western australia

Water deficiency has been officially declared in Dumbleyung and Kent in the Great Southern and Wheatbelt regions, Western Australia, after continued dry conditions have depleted on-farm and local community water supplies. 

Water carting commenced on 21 February to the Kukerin area of the Shire of Dumbleyung and Hamilton’s area of the Shire of Kent, giving affected farmers access to emergency water supplies for animal welfare needs.

The State Government will cart an estimated 2,400KL of water each week for the Kukerin area and 1,600KL per week for the Hamilton area from the shires of Dumbleyung, Katanning, Broomehill-Tambellup and Kulin. 

 Water will be delivered to a series of 75,000L capacity portable tanks in Kukerin and a new 250,000L capacity tank at Hamilton’s dam, reducing the distance farmers need to travel to source emergency livestock water.

Water carting arrangements are being managed by the Department of Water and Environmental Regulation (DWER), with support from the Department of Primary Industries and Regional Development and Water Corporation.

These are the eighth and ninth water deficiencies to be declared in Western Australia since May 2019, as dry conditions continue in the south-west of the state due to climate change.

Water deficiencies have also been declared in the shires of Ravensthorpe, Lake Grace (in the Mallee Hill area and Ardler Road area), Kent, Jerramungup North and Esperance (Grass Patch), and Jerramungup and Ravensthorpe (Jacup to West River area).

 Western Australian Water Minister, Dave Kelly, said, “The Great Southern agricultural region is experiencing unprecedented dry conditions following two years of well below average annual rainfall.  We now have nine water deficiency declarations and the possibility of more to come.

“The south-west of Western Australia is one of the most impacted places on the planet for reduced rainfall due to climate change. The nine concurrent water deficiencies now in place across the region emphasises this fact.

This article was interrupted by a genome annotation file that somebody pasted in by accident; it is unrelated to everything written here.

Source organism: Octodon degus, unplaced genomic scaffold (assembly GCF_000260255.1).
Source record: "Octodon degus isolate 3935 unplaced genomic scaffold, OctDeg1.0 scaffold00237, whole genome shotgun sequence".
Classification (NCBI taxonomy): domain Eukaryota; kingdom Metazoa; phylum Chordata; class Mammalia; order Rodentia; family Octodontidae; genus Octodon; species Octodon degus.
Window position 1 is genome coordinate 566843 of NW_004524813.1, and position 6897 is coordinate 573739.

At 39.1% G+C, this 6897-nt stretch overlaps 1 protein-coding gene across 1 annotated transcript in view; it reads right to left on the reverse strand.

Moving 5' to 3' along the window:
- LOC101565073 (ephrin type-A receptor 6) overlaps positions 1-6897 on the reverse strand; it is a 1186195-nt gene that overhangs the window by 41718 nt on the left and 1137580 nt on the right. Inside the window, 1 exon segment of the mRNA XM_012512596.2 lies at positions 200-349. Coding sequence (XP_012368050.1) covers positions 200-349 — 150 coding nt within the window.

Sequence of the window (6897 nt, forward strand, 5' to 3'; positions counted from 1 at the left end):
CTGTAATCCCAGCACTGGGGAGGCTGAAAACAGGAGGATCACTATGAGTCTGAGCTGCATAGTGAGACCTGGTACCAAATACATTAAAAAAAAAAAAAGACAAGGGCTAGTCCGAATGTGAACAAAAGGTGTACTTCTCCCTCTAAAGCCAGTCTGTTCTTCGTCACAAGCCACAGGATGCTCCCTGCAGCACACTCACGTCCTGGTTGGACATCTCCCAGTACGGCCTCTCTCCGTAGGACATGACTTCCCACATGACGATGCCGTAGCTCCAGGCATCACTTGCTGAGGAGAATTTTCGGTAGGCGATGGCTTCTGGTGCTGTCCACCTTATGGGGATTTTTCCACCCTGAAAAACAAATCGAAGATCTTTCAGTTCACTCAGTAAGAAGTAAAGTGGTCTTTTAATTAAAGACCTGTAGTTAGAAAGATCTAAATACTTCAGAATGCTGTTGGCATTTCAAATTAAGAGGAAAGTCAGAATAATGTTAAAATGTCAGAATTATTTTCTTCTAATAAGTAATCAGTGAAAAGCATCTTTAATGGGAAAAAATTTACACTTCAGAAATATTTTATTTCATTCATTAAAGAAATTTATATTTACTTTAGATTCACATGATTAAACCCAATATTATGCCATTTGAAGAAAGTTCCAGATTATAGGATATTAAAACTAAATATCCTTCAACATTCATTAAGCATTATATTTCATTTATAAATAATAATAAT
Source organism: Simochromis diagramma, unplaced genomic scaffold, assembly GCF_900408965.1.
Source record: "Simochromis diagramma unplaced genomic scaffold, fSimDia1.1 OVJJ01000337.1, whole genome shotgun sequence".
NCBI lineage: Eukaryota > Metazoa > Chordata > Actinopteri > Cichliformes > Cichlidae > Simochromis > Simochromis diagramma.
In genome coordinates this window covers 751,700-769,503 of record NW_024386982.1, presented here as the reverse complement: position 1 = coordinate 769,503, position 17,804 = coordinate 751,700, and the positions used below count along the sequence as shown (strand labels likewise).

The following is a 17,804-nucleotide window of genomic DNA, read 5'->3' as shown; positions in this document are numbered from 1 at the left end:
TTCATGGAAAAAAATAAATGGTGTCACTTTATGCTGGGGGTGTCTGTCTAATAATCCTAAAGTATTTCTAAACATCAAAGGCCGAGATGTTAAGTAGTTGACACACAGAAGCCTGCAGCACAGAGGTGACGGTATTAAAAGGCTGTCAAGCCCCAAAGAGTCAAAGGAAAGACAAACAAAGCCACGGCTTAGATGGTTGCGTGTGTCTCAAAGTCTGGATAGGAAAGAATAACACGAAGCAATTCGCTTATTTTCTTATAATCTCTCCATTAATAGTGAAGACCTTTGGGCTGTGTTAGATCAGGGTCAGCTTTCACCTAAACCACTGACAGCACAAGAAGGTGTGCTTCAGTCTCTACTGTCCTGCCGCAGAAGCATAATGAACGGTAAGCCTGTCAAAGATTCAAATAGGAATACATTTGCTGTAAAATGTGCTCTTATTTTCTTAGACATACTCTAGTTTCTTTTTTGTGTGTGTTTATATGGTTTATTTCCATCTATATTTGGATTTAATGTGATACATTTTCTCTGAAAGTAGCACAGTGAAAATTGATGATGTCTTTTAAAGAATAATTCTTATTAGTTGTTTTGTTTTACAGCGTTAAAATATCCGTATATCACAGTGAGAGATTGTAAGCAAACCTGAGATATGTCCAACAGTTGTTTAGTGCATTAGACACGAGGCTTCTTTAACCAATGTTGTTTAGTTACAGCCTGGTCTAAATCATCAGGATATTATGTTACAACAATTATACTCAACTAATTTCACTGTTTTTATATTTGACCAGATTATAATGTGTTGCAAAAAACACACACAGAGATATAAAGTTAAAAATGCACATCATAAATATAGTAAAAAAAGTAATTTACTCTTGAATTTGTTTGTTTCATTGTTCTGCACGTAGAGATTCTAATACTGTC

“In the past 12 months, the State Government has invested more than $1.5 million in 34 projects designed to improve community water supplies, including work on dams, catchments and bores. The state is calling on the Federal Government to support an expansion of this important work through the new Future Drought Fund. 

 “We have never before seen such a high demand for water carting in the state, with the cost of carting water for both public drinking and animal welfare needs estimated at more than $4 million since January 2019.”

 Western Australian Agriculture and Food Minister, Alannah MacTiernan, said, “Persistent dry seasonal conditions have created a challenging environment for farming businesses throughout the agricultural region, particularly in the south-east.

“These water deficiency measures help provide water to meet livestock needs, and we continue to work with industry and landholders including providing timely information and advice to support stock welfare and land management.”

Charlotte Pordage is Editor of Utility magazine, a position she has held since November 2018. She joined the team as an Associate Editor in October 2017, after sharpening her writing and editing skills across a range of print and digital publications. Charlotte graduated from Royal Holloway, University of London, in 2011 with joint honours in English and Latin. When she's not putting together Australia's only dedicated utility magazine, she can usually be found riding her horse or curled up with a good book.

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